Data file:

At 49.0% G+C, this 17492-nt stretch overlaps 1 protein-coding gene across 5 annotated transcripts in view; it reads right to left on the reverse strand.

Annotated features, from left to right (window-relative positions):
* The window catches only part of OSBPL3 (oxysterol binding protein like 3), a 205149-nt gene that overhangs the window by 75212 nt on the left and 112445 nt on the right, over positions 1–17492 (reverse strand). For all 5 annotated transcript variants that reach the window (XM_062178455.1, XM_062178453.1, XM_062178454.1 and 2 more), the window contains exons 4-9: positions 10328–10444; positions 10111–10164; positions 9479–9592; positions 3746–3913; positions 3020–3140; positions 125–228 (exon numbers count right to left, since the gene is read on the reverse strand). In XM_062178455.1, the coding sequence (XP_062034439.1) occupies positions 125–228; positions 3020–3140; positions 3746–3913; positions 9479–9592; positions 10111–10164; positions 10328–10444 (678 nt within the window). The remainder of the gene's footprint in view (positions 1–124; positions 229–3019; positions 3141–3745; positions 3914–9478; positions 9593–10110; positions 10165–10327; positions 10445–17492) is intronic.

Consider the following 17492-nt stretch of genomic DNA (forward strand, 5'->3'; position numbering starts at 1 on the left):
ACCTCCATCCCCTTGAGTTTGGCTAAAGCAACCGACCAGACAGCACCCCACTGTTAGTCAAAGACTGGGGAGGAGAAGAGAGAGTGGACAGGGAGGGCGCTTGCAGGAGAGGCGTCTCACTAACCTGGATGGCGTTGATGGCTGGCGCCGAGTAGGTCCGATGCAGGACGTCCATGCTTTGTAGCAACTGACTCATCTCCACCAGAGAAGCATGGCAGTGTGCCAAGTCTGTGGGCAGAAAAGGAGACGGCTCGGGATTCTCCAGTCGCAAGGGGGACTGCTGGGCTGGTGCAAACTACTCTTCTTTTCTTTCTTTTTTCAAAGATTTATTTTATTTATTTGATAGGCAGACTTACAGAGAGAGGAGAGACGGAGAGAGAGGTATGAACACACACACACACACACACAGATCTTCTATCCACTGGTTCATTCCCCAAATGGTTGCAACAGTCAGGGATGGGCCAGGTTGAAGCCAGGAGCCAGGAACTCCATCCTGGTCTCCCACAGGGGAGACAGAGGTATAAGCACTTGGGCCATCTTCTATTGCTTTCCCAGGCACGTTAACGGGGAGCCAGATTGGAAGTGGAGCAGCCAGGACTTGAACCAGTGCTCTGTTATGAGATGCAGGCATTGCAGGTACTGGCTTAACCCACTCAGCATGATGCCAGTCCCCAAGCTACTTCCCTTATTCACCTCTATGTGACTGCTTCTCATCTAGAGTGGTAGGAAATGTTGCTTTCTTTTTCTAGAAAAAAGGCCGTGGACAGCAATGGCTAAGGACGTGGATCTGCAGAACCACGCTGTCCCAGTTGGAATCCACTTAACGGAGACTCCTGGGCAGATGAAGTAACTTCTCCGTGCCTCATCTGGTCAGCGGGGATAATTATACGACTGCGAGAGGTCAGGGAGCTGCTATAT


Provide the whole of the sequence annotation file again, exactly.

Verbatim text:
At 49.0% G+C, this 17492-nt stretch overlaps 1 protein-coding gene across 5 annotated transcripts in view; it reads right to left on the reverse strand.

Annotated features, from left to right (window-relative positions):
* The window catches only part of OSBPL3 (oxysterol binding protein like 3), a 205149-nt gene that overhangs the window by 75212 nt on the left and 112445 nt on the right, over positions 1–17492 (reverse strand). For all 5 annotated transcript variants that reach the window (XM_062178455.1, XM_062178453.1, XM_062178454.1 and 2 more), the window contains exons 4-9: positions 10328–10444; positions 10111–10164; positions 9479–9592; positions 3746–3913; positions 3020–3140; positions 125–228 (exon numbers count right to left, since the gene is read on the reverse strand). In XM_062178455.1, the coding sequence (XP_062034439.1) occupies positions 125–228; positions 3020–3140; positions 3746–3913; positions 9479–9592; positions 10111–10164; positions 10328–10444 (678 nt within the window). The remainder of the gene's footprint in view (positions 1–124; positions 229–3019; positions 3141–3745; positions 3914–9478; positions 9593–10110; positions 10165–10327; positions 10445–17492) is intronic.

Consider the following 17492-nt stretch of genomic DNA (forward strand, 5'->3'; position numbering starts at 1 on the left):
ACCTCCATCCCCTTGAGTTTGGCTAAAGCAACCGACCAGACAGCACCCCACTGTTAGTCAAAGACTGGGGAGGAGAAGAGAGAGTGGACAGGGAGGGCGCTTGCAGGAGAGGCGTCTCACTAACCTGGATGGCGTTGATGGCTGGCGCCGAGTAGGTCCGATGCAGGACGTCCATGCTTTGTAGCAACTGACTCATCTCCACCAGAGAAGCATGGCAGTGTGCCAAGTCTGTGGGCAGAAAAGGAGACGGCTCGGGATTCTCCAGTCGCAAGGGGGACTGCTGGGCTGGTGCAAACTACTCTTCTTTTCTTTCTTTTTTCAAAGATTTATTTTATTTATTTGATAGGCAGACTTACAGAGAGAGGAGAGACGGAGAGAGAGGTATGAACACACACACACACACACACAGATCTTCTATCCACTGGTTCATTCCCCAAATGGTTGCAACAGTCAGGGATGGGCCAGGTTGAAGCCAGGAGCCAGGAACTCCATCCTGGTCTCCCACAGGGGAGACAGAGGTATAAGCACTTGGGCCATCTTCTATTGCTTTCCCAGGCACGTTAACGGGGAGCCAGATTGGAAGTGGAGCAGCCAGGACTTGAACCAGTGCTCTGTTATGAGATGCAGGCATTGCAGGTACTGGCTTAACCCACTCAGCATGATGCCAGTCCCCAAGCTACTTCCCTTATTCACCTCTATGTGACTGCTTCTCATCTAGAGTGGTAGGAAATGTTGCTTTCTTTTTCTAGAAAAAAGGCCGTGGACAGCAATGGCTAAGGACGTGGATCTGCAGAACCACGCTGTCCCAGTTGGAATCCACTTAACGGAGACTCCTGGGCAGATGAAGTAACTTCTCCGTGCCTCATCTGGTCAGCGGGGATAATTATACGACTGCGAGAGGTCAGGGAGCTGCTATAT